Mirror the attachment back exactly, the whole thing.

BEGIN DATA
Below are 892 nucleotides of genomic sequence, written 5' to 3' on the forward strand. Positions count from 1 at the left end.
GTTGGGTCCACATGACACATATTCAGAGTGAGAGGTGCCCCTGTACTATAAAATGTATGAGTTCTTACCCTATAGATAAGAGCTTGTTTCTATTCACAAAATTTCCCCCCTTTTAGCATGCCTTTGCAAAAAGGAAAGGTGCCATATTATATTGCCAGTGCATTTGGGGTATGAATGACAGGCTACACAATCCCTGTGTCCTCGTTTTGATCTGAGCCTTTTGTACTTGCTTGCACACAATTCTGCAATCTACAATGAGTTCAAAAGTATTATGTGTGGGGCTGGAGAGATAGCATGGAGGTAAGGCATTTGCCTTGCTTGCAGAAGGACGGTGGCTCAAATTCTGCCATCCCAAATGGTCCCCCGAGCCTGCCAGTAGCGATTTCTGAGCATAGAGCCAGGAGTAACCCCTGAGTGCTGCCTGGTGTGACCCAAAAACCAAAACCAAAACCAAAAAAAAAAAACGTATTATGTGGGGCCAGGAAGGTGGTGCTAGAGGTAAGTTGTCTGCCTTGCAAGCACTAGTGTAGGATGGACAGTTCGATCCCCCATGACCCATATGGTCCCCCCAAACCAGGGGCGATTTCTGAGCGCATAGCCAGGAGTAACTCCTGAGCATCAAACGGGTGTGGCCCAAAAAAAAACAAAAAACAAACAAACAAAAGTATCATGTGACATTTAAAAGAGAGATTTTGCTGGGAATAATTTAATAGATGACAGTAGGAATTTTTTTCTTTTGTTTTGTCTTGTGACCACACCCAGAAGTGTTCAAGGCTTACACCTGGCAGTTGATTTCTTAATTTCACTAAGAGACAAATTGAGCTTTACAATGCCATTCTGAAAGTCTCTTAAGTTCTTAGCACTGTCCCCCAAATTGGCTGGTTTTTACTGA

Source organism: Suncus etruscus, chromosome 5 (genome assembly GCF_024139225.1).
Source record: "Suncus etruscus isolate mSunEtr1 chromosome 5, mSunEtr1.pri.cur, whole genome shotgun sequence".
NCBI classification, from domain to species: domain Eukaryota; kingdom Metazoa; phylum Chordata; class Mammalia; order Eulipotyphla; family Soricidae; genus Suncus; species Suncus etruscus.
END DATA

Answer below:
Below are 892 nucleotides of genomic sequence, written 5' to 3' on the forward strand. Positions count from 1 at the left end.
GTTGGGTCCACATGACACATATTCAGAGTGAGAGGTGCCCCTGTACTATAAAATGTATGAGTTCTTACCCTATAGATAAGAGCTTGTTTCTATTCACAAAATTTCCCCCCTTTTAGCATGCCTTTGCAAAAAGGAAAGGTGCCATATTATATTGCCAGTGCATTTGGGGTATGAATGACAGGCTACACAATCCCTGTGTCCTCGTTTTGATCTGAGCCTTTTGTACTTGCTTGCACACAATTCTGCAATCTACAATGAGTTCAAAAGTATTATGTGTGGGGCTGGAGAGATAGCATGGAGGTAAGGCATTTGCCTTGCTTGCAGAAGGACGGTGGCTCAAATTCTGCCATCCCAAATGGTCCCCCGAGCCTGCCAGTAGCGATTTCTGAGCATAGAGCCAGGAGTAACCCCTGAGTGCTGCCTGGTGTGACCCAAAAACCAAAACCAAAACCAAAAAAAAAAAACGTATTATGTGGGGCCAGGAAGGTGGTGCTAGAGGTAAGTTGTCTGCCTTGCAAGCACTAGTGTAGGATGGACAGTTCGATCCCCCATGACCCATATGGTCCCCCCAAACCAGGGGCGATTTCTGAGCGCATAGCCAGGAGTAACTCCTGAGCATCAAACGGGTGTGGCCCAAAAAAAAACAAAAAACAAACAAACAAAAGTATCATGTGACATTTAAAAGAGAGATTTTGCTGGGAATAATTTAATAGATGACAGTAGGAATTTTTTTCTTTTGTTTTGTCTTGTGACCACACCCAGAAGTGTTCAAGGCTTACACCTGGCAGTTGATTTCTTAATTTCACTAAGAGACAAATTGAGCTTTACAATGCCATTCTGAAAGTCTCTTAAGTTCTTAGCACTGTCCCCCAAATTGGCTGGTTTTTACTGA

Source organism: Suncus etruscus, chromosome 5 (genome assembly GCF_024139225.1).
Source record: "Suncus etruscus isolate mSunEtr1 chromosome 5, mSunEtr1.pri.cur, whole genome shotgun sequence".
NCBI classification, from domain to species: domain Eukaryota; kingdom Metazoa; phylum Chordata; class Mammalia; order Eulipotyphla; family Soricidae; genus Suncus; species Suncus etruscus.